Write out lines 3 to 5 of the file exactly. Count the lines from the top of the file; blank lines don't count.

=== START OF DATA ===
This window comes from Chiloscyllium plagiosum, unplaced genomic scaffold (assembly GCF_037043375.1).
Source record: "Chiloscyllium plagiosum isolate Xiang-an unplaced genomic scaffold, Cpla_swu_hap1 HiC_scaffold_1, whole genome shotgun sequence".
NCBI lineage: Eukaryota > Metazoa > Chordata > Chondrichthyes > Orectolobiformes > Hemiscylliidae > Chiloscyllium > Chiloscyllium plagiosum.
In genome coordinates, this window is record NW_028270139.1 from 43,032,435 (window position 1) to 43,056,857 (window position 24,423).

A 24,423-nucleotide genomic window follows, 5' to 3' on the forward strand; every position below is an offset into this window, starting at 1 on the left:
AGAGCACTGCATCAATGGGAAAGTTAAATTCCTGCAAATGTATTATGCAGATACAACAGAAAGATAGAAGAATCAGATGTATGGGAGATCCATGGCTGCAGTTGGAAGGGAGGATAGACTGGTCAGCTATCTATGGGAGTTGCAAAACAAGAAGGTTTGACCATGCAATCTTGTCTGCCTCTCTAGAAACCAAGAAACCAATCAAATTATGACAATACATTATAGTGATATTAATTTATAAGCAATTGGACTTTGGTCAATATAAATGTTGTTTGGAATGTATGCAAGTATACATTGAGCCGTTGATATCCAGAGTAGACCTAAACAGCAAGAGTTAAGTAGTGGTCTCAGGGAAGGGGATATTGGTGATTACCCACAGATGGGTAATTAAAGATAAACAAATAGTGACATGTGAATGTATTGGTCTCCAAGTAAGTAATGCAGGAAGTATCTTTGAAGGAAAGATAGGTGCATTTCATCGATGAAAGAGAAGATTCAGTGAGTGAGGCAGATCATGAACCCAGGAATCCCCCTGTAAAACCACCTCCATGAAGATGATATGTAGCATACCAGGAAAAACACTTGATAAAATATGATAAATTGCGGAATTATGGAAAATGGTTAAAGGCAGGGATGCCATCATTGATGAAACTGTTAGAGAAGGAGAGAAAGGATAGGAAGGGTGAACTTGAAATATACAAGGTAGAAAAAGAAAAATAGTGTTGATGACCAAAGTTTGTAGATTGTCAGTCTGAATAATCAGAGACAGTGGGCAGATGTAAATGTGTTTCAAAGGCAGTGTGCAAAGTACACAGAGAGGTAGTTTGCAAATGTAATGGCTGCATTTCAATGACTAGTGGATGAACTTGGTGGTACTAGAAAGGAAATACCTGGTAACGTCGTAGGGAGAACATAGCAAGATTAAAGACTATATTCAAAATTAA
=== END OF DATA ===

NCBI lineage: Eukaryota > Metazoa > Chordata > Chondrichthyes > Orectolobiformes > Hemiscylliidae > Chiloscyllium > Chiloscyllium plagiosum.
In genome coordinates, this window is record NW_028270139.1 from 43,032,435 (window position 1) to 43,056,857 (window position 24,423).

A 24,423-nucleotide genomic window follows, 5' to 3' on the forward strand; every position below is an offset into this window, starting at 1 on the left: